Mr Hogg was one of several Tories whose claims were questioned
Conservative MP Douglas Hogg has agreed to repay £2,200 - the cost of clearing his moat at his country estate - amid the continuing row over MPs' expenses.
Mr Hogg maintained he had not claimed the money but agreed it had not been "positively excluded" from paperwork submitted to the Commons fees office.
"I believe that my claims fell clearly within the scope of the rules."
He is the latest in a string of Labour, Tory and Lib Dem MPs to pay back money after claims came to light.
Mr Hogg was irritated by the Telegraph's coverage of his own claims - which was included in a series of articles about how wealthy Conservatives had claimed towards the cost of maintaining large constituency homes.
He said he had never asked to be reimbursed for the cost of cleaning the moat - it had simply been mentioned in details of expenditure on his house.
Several Tory frontbenchers have agreed to repay claims - including a £2,000 bill to repair a pipe under a tennis court claimed by Oliver Letwin and £5,000 claimed for gardening costs by Alan Duncan.
In a statement, Mr Hogg said he supported party leader David Cameron's efforts in addressing the issue.
"I believe that my claims fell clearly within the scope of the rules," he said.
"However, we politicians have got this wrong and I apologise for that fact. The public have lost confidence in the system and we must put that right."
He added: "I recognise that the clearing of the moat was not positively excluded from the claim, and in recognition of the public concern over this issue I will repay £2,200 to the Fees Office."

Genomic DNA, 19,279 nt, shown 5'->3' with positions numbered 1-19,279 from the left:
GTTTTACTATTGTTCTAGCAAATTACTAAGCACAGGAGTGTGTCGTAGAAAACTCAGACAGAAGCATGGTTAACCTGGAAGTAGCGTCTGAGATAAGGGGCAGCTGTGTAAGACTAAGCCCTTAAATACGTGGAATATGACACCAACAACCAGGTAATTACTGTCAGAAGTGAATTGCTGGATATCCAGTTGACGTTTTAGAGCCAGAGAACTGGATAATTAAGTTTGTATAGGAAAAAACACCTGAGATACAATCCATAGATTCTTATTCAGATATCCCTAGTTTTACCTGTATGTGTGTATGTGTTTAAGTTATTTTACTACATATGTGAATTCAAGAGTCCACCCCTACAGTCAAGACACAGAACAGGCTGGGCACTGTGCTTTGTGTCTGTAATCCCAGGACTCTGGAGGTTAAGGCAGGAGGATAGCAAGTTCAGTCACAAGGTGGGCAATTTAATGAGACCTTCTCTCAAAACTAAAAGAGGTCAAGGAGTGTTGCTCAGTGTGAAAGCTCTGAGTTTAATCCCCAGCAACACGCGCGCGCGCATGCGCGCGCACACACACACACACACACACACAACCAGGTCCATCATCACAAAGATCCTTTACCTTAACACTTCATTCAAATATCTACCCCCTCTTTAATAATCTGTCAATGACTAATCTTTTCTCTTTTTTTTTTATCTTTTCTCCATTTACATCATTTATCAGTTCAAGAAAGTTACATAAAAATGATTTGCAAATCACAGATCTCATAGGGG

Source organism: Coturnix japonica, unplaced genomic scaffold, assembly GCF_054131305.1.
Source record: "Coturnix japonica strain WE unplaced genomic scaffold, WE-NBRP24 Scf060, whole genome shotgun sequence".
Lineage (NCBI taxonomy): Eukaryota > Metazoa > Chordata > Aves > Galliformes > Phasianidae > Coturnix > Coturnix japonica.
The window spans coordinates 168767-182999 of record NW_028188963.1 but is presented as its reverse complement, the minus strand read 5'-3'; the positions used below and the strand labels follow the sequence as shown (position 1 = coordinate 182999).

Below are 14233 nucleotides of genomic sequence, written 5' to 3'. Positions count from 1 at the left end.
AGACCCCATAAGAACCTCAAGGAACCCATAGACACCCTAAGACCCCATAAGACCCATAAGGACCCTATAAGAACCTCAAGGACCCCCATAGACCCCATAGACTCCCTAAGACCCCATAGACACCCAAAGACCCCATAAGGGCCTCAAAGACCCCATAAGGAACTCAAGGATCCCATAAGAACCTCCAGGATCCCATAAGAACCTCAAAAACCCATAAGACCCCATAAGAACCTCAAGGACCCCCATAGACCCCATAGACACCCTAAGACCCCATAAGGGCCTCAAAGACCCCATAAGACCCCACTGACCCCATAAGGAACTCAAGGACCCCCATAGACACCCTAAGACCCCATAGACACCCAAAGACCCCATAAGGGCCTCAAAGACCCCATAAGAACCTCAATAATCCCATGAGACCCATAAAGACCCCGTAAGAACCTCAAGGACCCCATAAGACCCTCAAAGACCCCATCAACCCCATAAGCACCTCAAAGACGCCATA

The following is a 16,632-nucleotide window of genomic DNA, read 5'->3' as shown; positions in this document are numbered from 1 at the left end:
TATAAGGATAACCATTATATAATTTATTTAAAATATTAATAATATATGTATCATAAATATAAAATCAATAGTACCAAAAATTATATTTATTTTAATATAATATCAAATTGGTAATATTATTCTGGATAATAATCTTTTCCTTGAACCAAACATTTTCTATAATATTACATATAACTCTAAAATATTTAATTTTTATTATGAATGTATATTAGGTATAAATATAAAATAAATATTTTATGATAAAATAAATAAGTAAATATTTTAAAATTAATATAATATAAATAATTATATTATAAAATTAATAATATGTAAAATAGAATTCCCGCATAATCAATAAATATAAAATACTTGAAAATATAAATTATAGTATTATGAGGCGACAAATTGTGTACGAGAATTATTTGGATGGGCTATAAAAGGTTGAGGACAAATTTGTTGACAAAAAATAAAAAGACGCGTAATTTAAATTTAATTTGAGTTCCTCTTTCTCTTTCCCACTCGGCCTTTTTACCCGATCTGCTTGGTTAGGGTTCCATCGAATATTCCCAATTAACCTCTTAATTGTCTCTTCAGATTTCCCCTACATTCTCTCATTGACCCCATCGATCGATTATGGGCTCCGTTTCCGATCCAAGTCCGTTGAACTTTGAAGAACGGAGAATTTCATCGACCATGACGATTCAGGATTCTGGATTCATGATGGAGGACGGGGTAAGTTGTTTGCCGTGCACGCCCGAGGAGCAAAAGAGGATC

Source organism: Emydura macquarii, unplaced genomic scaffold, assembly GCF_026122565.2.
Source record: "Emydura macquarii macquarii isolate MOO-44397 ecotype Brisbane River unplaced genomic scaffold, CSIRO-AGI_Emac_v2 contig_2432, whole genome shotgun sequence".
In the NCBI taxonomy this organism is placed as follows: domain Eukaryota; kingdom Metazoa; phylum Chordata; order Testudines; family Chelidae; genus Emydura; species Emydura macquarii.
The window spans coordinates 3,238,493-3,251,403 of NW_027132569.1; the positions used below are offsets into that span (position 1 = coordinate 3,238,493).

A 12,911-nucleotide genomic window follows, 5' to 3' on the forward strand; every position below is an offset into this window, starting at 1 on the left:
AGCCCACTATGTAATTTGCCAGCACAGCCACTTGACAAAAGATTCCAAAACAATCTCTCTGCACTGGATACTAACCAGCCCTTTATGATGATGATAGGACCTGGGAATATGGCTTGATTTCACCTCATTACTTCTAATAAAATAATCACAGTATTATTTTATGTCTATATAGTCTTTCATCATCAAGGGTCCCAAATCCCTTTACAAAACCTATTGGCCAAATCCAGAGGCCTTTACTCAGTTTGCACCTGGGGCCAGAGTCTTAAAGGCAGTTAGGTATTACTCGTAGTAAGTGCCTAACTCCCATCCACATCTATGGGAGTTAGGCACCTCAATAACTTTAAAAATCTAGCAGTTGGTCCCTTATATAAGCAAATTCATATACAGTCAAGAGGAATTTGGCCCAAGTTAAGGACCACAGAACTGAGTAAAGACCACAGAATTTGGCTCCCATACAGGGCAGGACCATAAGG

He also said he would make no further second homes allowance claims during this Parliament, "by which time I hope that new and more acceptable rules will be in place".
Mr Hogg's local Conservative constituency association in Lincolnshire issued a statement of support for the MP saying it believed he had "addressed the concerns of his constituents and public opinion" and "continues to enjoy the association's complete confidence".
Greg Barker, the shadow climate change minister, was reported to have bought a flat with the help of taxpayers' money and sold it after just 27 months at a £320,000 profit.
He said that profit had been "greatly exaggerated" and did not take account of the fact he had paid "a substantial six figure sum" to carry out "major works".
But he said he was "mindful of the example set by David Cameron and the shadow cabinet" and would pay capital gains tax on the properties.
Meanwhile Michael Ancram, another Tory grandee and the marquess of Lothian who had already agreed to refund a £100 claim for repairing a swimming pool boiler, said he would make no further claims under the second homes allowance.
He said: "I completely support and endorse David Cameron's response to the unacceptable situation surrounding MPs' claims."
Earlier Mr Cameron's aide Andrew MacKay quit over what the party called an "unacceptable" claim - he is married to a Tory MP and both claimed almost the full amount for two addresses.
Among Labour MPs who have agreed to pay back money are Communities Secretary Hazel Blears, who has paid £13,332 in respect of capital gains tax on the sale of her second home.